Who hasn’t heard of a Cockapoo? Called Spoodles in other countries, these cute dogs are a mix of Cocker Spaniel and Poodle and have the traits and qualities of each breed that have made them so popular. As one of the early designer dog breeds, first seen around the 1950s and before anyone referred to mixed dog breeds as “designer dogs,” Cockapoos exhibit fewer of the genetic problems that afflict either breed, but can still have the knee and eye problems typical of their parent breeds.
Certainly, many new dog breeds have simply appeared on the scene due to opportunistic mating and lack of supervision by preoccupied owners. This also has created the presence of “mutts” and the enormous variety of mixed dog breeds in yards and homes everywhere.
Designer dog breeds, however, are the result of breeding by design, by purposely cross-breeding certain dogs to achieve a desired result, especially in an attempt to improve either breed by enhancing certain traits, such as a non-shedding coat, or to inhibit undesirable traits, such as bone development problems or inherited vision defects.
Initially, it seems, cross-breeding began as a way to improve the looks, or “conformation” of the dogs. During Victorian times, when dog shows first became all the rage in a society that demanded the appearance of refinement, dog owners responded by purposely mixing dogs to create the perfect, “refined” dog, gaining respect and popularity for their accomplishments.
As this practice grew in popularity itself, some dog owners saw a potential for great financial gain, fueling the designer dog breed movement.
This in turn has led to increasingly odd breed combinations and has drawn the interest of unprofessional and unscrupulous dog owners as they try to build credibility as breeders. They have come up with some interesting breed names without regard to the undesirable behaviors and health issues they unwittingly perpetuate.
While certain designer dog breeds, such as the Labradoodle (Labrador Retriever plus Poodle), can be a dog with more desirable traits for specific purposes, such as family pet, unprofessional backyard breeders with no knowledge of genetics happily wreak havoc on unsuspecting customers who buy their product pooches for name alone.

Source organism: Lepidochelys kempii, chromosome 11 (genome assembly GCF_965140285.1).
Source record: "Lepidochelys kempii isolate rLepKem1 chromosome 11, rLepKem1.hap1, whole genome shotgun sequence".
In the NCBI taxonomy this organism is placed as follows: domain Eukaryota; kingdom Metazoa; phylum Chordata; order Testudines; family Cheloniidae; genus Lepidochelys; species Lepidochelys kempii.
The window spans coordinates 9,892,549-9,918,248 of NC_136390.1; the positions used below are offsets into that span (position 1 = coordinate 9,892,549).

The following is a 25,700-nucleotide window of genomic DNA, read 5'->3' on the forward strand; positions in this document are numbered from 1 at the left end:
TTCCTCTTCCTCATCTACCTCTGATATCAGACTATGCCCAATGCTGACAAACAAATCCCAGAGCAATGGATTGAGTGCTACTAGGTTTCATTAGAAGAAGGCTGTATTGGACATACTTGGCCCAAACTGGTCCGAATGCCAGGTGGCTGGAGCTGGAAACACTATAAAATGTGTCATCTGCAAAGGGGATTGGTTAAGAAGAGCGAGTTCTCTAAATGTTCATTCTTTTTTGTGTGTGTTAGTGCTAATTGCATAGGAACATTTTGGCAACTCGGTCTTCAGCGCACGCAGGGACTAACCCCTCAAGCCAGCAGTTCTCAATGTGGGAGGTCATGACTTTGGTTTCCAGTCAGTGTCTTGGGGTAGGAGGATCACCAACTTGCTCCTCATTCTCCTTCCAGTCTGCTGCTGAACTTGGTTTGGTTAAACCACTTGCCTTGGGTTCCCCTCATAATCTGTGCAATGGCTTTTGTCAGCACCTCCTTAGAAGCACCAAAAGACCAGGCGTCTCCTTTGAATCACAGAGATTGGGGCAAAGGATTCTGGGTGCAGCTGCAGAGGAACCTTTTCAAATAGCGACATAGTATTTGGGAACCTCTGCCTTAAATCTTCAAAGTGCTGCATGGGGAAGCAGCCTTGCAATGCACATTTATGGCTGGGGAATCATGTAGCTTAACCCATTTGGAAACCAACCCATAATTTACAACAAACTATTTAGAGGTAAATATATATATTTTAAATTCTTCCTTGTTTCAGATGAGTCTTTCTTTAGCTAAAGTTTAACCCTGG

Labradoodles are desirable for their easy-going dispositions, their intelligence, and their curly, non-shed coats.
But there is no good reason to make a Bagle, nor a Bassador. Essentially, you get a Beagle or Labrador with short legs. What is the logic of that?
Surely, too, some owners have taken advantage of the current popularity of the designer dog breed movement by inventing their own versions of mixed dog breeds in their own back yards, pretending credibility for the results of their inattention to what’s going on. So, when the neighbor’s Shih Tzu visits their unsupervised Chihuahua, they can sell, rather than having to give away, the new Shihtzuhuahua puppies. Never mind that they have not improved either breed, the usual intention of authentic breeders.
As with any particular breed interest, anyone looking for a new pet with a fancy name or certain characteristics should check the breeder’s qualifications and track record, or one might wind up with a dog that will have expensive medical problems or severe and unsafe behavior issues later.
Stick with reputable breeders and avoid unprofessionals who are just cashing in on their own quasi-clever inventions.
Dr. R.J. Peters is a retired health professional who established a pet rescue shelter in 2002. Learn why pets need insurance, too, at Every Pet Matters.